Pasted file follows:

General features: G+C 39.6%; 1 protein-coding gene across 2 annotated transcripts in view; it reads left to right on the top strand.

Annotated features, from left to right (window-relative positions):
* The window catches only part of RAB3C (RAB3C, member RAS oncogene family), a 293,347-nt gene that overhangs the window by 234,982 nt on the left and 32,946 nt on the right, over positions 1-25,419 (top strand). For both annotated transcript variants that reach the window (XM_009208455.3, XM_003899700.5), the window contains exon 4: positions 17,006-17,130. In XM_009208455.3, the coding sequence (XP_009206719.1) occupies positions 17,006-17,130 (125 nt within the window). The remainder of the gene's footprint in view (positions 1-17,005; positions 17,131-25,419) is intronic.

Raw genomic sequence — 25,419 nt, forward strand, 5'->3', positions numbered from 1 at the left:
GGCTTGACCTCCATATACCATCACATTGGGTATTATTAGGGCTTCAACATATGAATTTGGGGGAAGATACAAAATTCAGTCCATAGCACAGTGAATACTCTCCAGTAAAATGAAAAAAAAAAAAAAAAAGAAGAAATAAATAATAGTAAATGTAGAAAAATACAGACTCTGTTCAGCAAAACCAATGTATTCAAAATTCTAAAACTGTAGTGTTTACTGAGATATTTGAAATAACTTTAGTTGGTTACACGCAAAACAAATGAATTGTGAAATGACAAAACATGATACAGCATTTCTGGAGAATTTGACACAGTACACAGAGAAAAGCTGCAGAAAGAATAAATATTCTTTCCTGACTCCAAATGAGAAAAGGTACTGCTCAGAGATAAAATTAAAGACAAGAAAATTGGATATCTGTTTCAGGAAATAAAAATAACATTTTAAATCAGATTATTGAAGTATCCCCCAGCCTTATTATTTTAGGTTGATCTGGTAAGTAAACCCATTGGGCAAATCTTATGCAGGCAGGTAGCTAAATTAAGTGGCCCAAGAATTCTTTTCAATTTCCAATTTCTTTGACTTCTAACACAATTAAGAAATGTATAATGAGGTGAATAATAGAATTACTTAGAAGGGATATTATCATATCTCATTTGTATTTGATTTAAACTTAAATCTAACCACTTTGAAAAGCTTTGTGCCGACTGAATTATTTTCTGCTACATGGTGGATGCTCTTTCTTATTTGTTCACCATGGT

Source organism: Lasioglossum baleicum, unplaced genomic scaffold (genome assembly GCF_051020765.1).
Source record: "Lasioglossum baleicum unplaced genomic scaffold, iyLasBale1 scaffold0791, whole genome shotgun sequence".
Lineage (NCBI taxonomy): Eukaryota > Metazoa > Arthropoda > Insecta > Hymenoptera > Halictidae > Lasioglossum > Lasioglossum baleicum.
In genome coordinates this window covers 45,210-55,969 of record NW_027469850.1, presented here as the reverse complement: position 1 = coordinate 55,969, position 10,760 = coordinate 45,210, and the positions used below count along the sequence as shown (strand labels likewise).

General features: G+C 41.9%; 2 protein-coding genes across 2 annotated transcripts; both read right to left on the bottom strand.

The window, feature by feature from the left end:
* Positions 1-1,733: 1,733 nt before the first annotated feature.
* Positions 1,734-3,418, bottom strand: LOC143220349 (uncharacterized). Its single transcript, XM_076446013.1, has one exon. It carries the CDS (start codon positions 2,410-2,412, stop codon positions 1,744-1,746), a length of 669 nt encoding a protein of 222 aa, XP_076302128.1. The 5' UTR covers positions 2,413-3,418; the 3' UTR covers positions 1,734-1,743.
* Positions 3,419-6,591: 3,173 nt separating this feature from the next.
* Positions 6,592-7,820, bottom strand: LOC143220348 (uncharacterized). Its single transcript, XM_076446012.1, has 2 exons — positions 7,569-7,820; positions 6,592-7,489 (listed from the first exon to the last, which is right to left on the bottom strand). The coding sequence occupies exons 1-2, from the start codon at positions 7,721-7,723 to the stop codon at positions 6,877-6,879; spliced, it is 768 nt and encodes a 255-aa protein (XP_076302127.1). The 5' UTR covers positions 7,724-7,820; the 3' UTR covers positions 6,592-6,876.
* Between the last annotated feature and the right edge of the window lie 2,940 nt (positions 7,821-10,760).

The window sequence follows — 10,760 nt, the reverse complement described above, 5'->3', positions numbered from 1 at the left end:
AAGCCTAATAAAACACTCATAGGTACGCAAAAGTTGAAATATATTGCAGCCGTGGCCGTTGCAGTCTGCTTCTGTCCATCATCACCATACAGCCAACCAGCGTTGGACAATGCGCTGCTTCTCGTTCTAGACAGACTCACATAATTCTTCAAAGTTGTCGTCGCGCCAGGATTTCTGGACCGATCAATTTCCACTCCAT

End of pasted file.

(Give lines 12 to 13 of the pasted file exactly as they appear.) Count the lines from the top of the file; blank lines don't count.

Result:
* Positions 1-1,733: 1,733 nt before the first annotated feature.
* Positions 1,734-3,418, bottom strand: LOC143220349 (uncharacterized). Its single transcript, XM_076446013.1, has one exon. It carries the CDS (start codon positions 2,410-2,412, stop codon positions 1,744-1,746), a length of 669 nt encoding a protein of 222 aa, XP_076302128.1. The 5' UTR covers positions 2,413-3,418; the 3' UTR covers positions 1,734-1,743.